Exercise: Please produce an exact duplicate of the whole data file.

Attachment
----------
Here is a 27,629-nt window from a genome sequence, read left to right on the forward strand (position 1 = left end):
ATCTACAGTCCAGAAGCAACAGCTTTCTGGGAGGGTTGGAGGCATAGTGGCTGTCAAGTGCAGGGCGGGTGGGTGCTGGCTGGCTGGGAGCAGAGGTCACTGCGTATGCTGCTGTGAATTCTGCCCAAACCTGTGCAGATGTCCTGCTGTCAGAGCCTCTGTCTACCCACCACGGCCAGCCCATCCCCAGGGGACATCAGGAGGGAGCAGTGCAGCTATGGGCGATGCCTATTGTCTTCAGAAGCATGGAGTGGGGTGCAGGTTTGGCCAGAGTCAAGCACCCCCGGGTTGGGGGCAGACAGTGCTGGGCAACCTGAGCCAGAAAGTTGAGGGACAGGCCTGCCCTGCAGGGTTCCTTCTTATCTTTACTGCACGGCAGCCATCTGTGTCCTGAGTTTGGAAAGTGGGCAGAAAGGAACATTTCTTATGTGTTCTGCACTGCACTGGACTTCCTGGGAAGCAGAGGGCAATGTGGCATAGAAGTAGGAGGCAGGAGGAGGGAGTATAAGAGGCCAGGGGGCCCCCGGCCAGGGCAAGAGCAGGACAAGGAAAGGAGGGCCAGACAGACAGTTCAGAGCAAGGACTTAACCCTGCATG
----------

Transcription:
Here is a 27,629-nt window from a genome sequence, read left to right on the forward strand (position 1 = left end):
ATCTACAGTCCAGAAGCAACAGCTTTCTGGGAGGGTTGGAGGCATAGTGGCTGTCAAGTGCAGGGCGGGTGGGTGCTGGCTGGCTGGGAGCAGAGGTCACTGCGTATGCTGCTGTGAATTCTGCCCAAACCTGTGCAGATGTCCTGCTGTCAGAGCCTCTGTCTACCCACCACGGCCAGCCCATCCCCAGGGGACATCAGGAGGGAGCAGTGCAGCTATGGGCGATGCCTATTGTCTTCAGAAGCATGGAGTGGGGTGCAGGTTTGGCCAGAGTCAAGCACCCCCGGGTTGGGGGCAGACAGTGCTGGGCAACCTGAGCCAGAAAGTTGAGGGACAGGCCTGCCCTGCAGGGTTCCTTCTTATCTTTACTGCACGGCAGCCATCTGTGTCCTGAGTTTGGAAAGTGGGCAGAAAGGAACATTTCTTATGTGTTCTGCACTGCACTGGACTTCCTGGGAAGCAGAGGGCAATGTGGCATAGAAGTAGGAGGCAGGAGGAGGGAGTATAAGAGGCCAGGGGGCCCCCGGCCAGGGCAAGAGCAGGACAAGGAAAGGAGGGCCAGACAGACAGTTCAGAGCAAGGACTTAACCCTGCATG